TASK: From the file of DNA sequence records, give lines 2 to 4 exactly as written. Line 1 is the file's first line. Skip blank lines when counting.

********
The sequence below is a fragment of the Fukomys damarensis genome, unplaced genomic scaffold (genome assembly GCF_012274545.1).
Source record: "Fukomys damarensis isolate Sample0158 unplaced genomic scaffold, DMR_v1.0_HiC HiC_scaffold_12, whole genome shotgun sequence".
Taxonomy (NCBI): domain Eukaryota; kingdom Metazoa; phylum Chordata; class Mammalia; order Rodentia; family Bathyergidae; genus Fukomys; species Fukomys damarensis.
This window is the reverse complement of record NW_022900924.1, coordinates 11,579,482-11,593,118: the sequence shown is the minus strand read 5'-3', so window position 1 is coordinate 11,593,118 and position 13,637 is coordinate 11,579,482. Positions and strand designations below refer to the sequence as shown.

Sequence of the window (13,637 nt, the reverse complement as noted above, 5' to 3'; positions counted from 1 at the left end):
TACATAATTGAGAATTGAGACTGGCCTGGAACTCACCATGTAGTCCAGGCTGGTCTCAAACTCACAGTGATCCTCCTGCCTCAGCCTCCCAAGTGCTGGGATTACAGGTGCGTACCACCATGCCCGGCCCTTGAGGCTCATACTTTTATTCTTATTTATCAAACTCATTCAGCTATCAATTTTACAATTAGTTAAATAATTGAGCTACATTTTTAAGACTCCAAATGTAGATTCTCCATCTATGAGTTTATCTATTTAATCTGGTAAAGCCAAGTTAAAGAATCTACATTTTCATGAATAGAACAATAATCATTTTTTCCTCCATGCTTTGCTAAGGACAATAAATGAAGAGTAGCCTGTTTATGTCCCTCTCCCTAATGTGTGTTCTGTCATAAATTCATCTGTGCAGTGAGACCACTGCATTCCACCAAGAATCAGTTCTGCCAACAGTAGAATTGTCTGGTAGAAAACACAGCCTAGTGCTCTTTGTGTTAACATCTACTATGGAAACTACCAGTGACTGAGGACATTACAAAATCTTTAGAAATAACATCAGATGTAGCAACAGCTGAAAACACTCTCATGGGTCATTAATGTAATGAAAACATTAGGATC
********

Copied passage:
Source record: "Fukomys damarensis isolate Sample0158 unplaced genomic scaffold, DMR_v1.0_HiC HiC_scaffold_12, whole genome shotgun sequence".
Taxonomy (NCBI): domain Eukaryota; kingdom Metazoa; phylum Chordata; class Mammalia; order Rodentia; family Bathyergidae; genus Fukomys; species Fukomys damarensis.
This window is the reverse complement of record NW_022900924.1, coordinates 11,579,482-11,593,118: the sequence shown is the minus strand read 5'-3', so window position 1 is coordinate 11,593,118 and position 13,637 is coordinate 11,579,482. Positions and strand designations below refer to the sequence as shown.